Do you have extra drakes in your flock?
Having too many male ducks can result in various fights and problems, but if you’re looking for ways to deal with extra drakes, you have come to the right place.
In this article, we’ll discuss the following:
- Six ways to handle excess drake ducks
- Five tips on how to manage multiple drakes
- The answer to common questions about male waterfowl’s behavior
Whether you’re raising your ducks as pets or for breeding purposes and egg production, this guide can help you make the right decision for your waterfowl. So, let’s dive right in!
6 Ways to Deal with Extra Drakes
Most duck owners encounter problems with excess drakes when the ducklings they bought turn out to be boys. And they didn’t notice it until the ducks had fully developed their plumage and became sexually mature.
But having too many male ducks can destroy your ideal drake-to-hen ratio.
So, you may wonder and ask, what do you do with too many male ducks?
Here are some options and ways to deal with the excess duck drakes.
1. Raise drakes for meat
If you’re raising your ducks for meat, it shouldn’t be hard for you to butcher their meat.
It provides many advantages because you raise the animal by yourself, so you know what they’ve eaten, unlike factory-farmed animals.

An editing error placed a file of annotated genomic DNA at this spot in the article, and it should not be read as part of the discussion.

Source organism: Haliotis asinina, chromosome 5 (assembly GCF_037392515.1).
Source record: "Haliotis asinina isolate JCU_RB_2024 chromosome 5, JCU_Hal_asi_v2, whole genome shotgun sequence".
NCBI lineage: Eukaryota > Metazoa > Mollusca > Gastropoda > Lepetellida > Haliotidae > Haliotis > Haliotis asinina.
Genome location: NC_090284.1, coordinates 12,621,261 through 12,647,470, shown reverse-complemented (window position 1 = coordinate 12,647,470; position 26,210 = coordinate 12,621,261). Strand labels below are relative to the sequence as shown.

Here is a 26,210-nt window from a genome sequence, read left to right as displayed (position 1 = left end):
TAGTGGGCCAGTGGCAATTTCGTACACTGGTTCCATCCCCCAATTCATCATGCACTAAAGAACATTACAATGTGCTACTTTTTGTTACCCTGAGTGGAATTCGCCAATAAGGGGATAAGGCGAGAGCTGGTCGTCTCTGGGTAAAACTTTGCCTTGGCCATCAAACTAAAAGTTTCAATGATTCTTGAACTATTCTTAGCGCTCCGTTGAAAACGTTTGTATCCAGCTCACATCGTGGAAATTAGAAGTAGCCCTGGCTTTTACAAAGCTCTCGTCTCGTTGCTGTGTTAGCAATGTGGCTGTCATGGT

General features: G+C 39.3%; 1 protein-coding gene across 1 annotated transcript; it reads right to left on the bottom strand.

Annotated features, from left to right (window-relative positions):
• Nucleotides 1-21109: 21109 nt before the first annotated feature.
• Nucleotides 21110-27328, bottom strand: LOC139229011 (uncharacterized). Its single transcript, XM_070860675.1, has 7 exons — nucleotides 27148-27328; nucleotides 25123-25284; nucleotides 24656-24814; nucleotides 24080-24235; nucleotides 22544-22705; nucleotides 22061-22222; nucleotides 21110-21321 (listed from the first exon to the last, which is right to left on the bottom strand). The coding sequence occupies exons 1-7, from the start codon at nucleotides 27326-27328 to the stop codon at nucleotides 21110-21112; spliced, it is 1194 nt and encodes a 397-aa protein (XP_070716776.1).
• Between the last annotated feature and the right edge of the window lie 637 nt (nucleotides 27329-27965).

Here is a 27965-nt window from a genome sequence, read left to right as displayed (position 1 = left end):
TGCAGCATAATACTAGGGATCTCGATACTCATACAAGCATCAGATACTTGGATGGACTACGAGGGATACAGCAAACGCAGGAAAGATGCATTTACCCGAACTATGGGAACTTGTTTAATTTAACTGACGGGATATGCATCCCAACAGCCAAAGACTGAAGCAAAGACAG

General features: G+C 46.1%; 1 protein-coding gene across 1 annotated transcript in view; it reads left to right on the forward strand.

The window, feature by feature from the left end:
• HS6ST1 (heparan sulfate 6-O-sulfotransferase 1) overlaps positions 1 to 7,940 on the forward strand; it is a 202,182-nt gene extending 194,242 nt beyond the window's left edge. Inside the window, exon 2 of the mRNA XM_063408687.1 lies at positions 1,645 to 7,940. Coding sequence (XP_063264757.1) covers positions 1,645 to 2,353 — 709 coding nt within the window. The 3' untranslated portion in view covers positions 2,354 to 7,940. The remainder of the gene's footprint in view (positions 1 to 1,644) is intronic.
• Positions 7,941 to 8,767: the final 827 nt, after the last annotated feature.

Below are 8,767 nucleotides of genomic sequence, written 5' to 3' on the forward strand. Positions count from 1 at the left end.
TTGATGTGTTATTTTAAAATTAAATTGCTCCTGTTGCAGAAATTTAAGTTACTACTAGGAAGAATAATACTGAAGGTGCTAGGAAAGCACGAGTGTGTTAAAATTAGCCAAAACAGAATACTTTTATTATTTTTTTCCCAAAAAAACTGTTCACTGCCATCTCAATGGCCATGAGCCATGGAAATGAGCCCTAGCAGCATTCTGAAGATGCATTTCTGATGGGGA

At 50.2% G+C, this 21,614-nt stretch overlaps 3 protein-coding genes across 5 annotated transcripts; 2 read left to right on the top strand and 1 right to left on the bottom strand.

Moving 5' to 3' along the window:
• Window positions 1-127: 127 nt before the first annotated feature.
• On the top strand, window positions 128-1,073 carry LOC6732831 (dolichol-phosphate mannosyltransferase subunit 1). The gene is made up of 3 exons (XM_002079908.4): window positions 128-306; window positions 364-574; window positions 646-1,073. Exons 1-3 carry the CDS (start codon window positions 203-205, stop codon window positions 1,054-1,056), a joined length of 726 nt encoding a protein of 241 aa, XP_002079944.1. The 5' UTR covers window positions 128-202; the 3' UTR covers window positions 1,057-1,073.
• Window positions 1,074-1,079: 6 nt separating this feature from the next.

You can also be more self-sufficient since you’re producing your food. On top of that, you can reduce the drake problems and overpopulation.
In case you decide to keep your drakes for meat, here are some tips to ensure they grow healthy and faster:
Give them a feed with 20% protein
Feeding your duck drake with a protein level of 20% or higher can boost its growth and help it mature faster.
Provide access to grass and bugs
Ducks love to free-range, and it can help you to save some bucks since you’d spend less on feed when drakes can forage for their own food.
Wait for the right butchering age
The pin feathers that ducks grow in “waves” are exceedingly challenging to remove.
So it’s best to butcher within a period when there aren’t many pin feathers so that plucking is hassle-free for you.
Typically, these periods last for 7-8 weeks, 11–12 weeks, and 18 weeks or more. However, butchering is not an option for others who raised their waterfowl lovingly as pets.